• In addition to capital, you are offered up to 12 months of mentoring support and access to a variety of particular business offers.
  • Fixed interest rate.
  • Free application support.
  • No application or set-up fees.
  • No repayment fees.
  • There is a six month principal repayment holiday so that you can use that time to increase your revenues to afford the repayments.

Disadvantages of Government Startup Loans

  • Can only borrow up to £25k (per director), so it’s unsuitable for startups looking to raise a larger amount of capital.
  • Some business types are ineligible, including banking, money transfer services, and property investing.
  • A startup loan is personally owned by the founder who takes it, not the company.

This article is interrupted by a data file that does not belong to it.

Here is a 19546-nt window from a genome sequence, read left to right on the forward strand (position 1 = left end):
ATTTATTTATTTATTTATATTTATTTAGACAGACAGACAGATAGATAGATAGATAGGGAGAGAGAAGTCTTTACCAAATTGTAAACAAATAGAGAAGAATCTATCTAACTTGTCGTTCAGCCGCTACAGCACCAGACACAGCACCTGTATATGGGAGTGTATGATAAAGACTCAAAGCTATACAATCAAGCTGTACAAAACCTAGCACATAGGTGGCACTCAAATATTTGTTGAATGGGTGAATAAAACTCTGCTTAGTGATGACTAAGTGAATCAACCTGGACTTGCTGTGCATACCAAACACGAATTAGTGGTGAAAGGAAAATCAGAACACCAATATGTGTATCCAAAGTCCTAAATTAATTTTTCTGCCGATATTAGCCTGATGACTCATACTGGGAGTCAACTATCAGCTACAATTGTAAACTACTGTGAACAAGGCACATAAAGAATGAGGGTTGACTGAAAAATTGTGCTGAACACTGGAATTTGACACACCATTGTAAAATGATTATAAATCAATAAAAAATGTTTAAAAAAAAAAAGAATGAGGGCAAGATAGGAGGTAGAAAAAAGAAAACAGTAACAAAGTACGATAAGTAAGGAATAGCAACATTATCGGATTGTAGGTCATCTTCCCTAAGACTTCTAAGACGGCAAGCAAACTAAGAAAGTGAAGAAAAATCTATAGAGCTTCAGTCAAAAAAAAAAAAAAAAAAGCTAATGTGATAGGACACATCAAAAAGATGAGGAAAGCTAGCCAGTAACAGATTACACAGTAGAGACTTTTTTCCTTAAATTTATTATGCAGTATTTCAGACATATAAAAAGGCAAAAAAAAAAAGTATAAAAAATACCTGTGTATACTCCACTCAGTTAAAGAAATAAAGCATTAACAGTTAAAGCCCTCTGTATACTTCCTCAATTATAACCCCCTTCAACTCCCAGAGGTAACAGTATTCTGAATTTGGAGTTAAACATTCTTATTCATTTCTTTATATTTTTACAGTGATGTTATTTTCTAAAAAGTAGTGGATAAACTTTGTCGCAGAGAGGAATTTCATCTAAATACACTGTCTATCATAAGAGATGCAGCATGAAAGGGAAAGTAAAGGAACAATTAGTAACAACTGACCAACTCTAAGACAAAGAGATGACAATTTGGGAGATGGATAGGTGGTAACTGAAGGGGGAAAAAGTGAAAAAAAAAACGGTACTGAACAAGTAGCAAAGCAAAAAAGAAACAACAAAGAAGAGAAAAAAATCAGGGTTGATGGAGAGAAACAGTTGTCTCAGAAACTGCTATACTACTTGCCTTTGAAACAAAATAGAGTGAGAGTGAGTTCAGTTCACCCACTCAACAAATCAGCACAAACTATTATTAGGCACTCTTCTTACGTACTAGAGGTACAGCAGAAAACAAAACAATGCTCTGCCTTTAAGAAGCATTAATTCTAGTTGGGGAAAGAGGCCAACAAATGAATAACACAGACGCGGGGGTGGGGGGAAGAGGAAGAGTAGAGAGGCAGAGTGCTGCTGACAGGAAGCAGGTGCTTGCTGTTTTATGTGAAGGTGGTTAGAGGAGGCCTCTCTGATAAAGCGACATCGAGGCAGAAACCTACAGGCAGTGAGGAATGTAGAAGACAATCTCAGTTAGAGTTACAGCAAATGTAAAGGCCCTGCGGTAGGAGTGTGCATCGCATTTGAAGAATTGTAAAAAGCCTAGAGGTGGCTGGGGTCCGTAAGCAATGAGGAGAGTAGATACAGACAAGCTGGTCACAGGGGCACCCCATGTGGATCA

How to Get Government Startup Loans

Discover more about Government Startup Loans directly from the Government website here.

Invoice Financing

Best suited to B2B startups that sell on credit, have a decent range of debtors and indicate healthy growth potential. However, there are a wide range of providers in the market, so even if you are an early-stage business, there will be providers who will want to chat with you.

If you need additional money for cash flow purposes (rather than in a few months when a hefty invoice is due to be paid), invoice financing may be appropriate. With invoice financing, a third party ‘buys’ your unpaid invoices from you and lends you money against their value.

There are two types: factoring and invoice discounting. With factoring, the invoice financier (such as Market Invoice) collects the money owed to you by your customers. So you sell unpaid invoices to the financier, but for a percentage of the full face value of the invoices (typically 85%). When the end consumer pays the invoices, all the money goes to the financier. From that cash, they keep 85% they’ve already advanced to you and deduct their fees (plus interest) from the other 15%, before paying the remainder to you.